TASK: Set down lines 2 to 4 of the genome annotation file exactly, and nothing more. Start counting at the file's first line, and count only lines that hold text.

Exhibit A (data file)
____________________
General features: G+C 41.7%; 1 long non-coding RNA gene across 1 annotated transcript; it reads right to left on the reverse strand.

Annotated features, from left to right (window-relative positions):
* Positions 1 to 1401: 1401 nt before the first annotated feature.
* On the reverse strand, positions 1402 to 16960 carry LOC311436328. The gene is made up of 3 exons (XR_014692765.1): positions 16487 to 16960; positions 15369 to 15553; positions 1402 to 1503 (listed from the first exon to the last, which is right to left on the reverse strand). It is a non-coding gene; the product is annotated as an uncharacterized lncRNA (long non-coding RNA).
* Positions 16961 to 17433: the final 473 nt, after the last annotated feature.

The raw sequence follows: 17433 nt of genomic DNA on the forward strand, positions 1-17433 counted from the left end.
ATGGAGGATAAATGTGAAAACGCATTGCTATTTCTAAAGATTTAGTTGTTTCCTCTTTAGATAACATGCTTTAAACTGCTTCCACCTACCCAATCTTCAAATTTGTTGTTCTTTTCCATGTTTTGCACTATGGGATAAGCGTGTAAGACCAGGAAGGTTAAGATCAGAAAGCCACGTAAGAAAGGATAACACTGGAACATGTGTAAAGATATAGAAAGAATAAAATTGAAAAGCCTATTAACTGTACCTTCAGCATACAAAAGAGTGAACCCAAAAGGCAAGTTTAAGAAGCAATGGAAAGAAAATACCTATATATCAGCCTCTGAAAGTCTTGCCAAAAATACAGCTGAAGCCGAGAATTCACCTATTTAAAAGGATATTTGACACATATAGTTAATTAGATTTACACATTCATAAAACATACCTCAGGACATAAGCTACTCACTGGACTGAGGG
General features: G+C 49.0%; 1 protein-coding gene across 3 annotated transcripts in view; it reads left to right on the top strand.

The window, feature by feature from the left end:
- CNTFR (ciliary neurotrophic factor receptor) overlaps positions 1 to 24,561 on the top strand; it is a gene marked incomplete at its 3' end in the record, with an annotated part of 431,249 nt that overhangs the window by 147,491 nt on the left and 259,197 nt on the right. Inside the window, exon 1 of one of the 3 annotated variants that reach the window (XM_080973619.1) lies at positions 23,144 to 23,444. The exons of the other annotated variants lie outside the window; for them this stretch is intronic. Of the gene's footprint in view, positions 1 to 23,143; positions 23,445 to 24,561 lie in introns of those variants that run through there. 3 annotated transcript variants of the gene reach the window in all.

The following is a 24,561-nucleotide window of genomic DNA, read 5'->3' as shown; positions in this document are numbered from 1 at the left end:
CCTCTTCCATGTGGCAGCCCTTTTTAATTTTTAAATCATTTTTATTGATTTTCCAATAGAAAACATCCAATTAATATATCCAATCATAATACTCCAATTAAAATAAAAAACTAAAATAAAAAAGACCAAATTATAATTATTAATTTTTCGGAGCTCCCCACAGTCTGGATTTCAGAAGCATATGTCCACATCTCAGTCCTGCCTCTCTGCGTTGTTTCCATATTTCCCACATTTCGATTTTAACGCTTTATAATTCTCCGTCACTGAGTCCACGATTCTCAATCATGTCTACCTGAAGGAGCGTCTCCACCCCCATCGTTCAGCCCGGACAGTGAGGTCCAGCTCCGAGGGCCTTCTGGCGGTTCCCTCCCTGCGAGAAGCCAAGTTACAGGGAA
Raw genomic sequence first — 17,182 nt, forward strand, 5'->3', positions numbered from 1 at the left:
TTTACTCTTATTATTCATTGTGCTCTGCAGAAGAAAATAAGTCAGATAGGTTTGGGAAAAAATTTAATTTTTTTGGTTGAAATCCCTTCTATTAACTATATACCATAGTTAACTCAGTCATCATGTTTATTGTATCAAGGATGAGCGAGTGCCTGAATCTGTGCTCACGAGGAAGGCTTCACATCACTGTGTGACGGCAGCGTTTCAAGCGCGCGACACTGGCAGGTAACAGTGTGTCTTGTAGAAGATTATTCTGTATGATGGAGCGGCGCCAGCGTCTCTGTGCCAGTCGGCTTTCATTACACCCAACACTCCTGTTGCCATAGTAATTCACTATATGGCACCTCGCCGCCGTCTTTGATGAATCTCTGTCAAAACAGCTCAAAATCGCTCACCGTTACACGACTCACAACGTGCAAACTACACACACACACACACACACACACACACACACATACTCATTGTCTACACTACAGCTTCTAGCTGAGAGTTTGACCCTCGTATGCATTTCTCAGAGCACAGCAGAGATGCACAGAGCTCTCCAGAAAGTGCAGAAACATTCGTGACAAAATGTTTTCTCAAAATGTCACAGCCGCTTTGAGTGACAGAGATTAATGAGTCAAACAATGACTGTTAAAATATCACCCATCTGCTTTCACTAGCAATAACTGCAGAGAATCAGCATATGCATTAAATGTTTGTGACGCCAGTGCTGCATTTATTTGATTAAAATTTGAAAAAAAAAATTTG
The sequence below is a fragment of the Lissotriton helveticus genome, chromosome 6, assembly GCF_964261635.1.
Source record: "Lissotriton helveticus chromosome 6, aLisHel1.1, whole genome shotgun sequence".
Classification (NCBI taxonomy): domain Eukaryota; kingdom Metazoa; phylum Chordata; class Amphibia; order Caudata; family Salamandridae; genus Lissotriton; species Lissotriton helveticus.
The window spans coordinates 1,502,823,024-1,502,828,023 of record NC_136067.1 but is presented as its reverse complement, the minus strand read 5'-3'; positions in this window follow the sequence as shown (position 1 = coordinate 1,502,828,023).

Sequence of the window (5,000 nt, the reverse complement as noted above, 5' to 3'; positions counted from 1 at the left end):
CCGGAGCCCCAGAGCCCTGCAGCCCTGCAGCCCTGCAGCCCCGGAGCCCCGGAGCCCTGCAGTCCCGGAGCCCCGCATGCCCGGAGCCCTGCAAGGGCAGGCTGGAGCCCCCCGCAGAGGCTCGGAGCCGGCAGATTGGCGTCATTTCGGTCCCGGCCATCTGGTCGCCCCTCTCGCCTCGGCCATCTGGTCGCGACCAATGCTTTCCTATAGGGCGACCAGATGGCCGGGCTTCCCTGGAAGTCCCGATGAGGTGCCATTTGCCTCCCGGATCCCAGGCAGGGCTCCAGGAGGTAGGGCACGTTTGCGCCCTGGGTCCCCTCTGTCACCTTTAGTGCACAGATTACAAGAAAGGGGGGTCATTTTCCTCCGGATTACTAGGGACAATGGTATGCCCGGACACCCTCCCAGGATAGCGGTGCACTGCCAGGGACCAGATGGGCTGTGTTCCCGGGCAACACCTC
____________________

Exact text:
Annotated features, from left to right (window-relative positions):
* Positions 1 to 1401: 1401 nt before the first annotated feature.
* On the reverse strand, positions 1402 to 16960 carry LOC311436328. The gene is made up of 3 exons (XR_014692765.1): positions 16487 to 16960; positions 15369 to 15553; positions 1402 to 1503 (listed from the first exon to the last, which is right to left on the reverse strand). It is a non-coding gene; the product is annotated as an uncharacterized lncRNA (long non-coding RNA).